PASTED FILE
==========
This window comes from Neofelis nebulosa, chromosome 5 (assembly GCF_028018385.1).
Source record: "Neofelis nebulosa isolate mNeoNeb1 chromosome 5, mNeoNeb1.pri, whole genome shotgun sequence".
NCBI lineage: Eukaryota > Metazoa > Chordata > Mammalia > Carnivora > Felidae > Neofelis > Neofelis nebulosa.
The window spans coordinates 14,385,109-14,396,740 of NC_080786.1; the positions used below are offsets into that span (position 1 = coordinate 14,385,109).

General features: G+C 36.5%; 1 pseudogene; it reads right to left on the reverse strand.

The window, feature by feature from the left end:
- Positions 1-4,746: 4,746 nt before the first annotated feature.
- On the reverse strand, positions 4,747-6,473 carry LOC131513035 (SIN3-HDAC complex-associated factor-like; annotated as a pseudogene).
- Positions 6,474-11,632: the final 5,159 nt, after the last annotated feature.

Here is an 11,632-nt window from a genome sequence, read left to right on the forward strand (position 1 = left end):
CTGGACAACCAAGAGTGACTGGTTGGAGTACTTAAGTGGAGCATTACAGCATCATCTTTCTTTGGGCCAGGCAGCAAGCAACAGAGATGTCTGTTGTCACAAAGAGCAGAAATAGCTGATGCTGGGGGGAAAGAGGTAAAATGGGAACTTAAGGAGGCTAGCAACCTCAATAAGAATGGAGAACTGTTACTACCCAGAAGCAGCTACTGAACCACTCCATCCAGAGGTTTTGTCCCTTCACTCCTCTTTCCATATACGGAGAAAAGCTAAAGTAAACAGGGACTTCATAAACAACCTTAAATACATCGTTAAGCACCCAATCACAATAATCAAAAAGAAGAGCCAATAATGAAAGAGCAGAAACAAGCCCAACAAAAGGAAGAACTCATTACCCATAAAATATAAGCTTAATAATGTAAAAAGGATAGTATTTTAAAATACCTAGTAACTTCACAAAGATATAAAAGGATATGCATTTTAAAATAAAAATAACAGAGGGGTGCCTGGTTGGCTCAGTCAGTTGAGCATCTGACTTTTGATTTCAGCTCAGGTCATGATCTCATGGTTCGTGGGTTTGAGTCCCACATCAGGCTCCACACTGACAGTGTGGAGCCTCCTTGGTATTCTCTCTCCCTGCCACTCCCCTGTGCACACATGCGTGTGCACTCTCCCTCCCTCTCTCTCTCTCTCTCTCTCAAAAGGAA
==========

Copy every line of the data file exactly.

This window comes from Neofelis nebulosa, chromosome 5 (assembly GCF_028018385.1).
Source record: "Neofelis nebulosa isolate mNeoNeb1 chromosome 5, mNeoNeb1.pri, whole genome shotgun sequence".
NCBI lineage: Eukaryota > Metazoa > Chordata > Mammalia > Carnivora > Felidae > Neofelis > Neofelis nebulosa.
The window spans coordinates 14,385,109-14,396,740 of NC_080786.1; the positions used below are offsets into that span (position 1 = coordinate 14,385,109).

General features: G+C 36.5%; 1 pseudogene; it reads right to left on the reverse strand.

The window, feature by feature from the left end:
- Positions 1-4,746: 4,746 nt before the first annotated feature.
- On the reverse strand, positions 4,747-6,473 carry LOC131513035 (SIN3-HDAC complex-associated factor-like; annotated as a pseudogene).
- Positions 6,474-11,632: the final 5,159 nt, after the last annotated feature.

Here is an 11,632-nt window from a genome sequence, read left to right on the forward strand (position 1 = left end):
CTGGACAACCAAGAGTGACTGGTTGGAGTACTTAAGTGGAGCATTACAGCATCATCTTTCTTTGGGCCAGGCAGCAAGCAACAGAGATGTCTGTTGTCACAAAGAGCAGAAATAGCTGATGCTGGGGGGAAAGAGGTAAAATGGGAACTTAAGGAGGCTAGCAACCTCAATAAGAATGGAGAACTGTTACTACCCAGAAGCAGCTACTGAACCACTCCATCCAGAGGTTTTGTCCCTTCACTCCTCTTTCCATATACGGAGAAAAGCTAAAGTAAACAGGGACTTCATAAACAACCTTAAATACATCGTTAAGCACCCAATCACAATAATCAAAAAGAAGAGCCAATAATGAAAGAGCAGAAACAAGCCCAACAAAAGGAAGAACTCATTACCCATAAAATATAAGCTTAATAATGTAAAAAGGATAGTATTTTAAAATACCTAGTAACTTCACAAAGATATAAAAGGATATGCATTTTAAAATAAAAATAACAGAGGGGTGCCTGGTTGGCTCAGTCAGTTGAGCATCTGACTTTTGATTTCAGCTCAGGTCATGATCTCATGGTTCGTGGGTTTGAGTCCCACATCAGGCTCCACACTGACAGTGTGGAGCCTCCTTGGTATTCTCTCTCCCTGCCACTCCCCTGTGCACACATGCGTGTGCACTCTCCCTCCCTCTCTCTCTCTCTCTCTCTCAAAAGGAA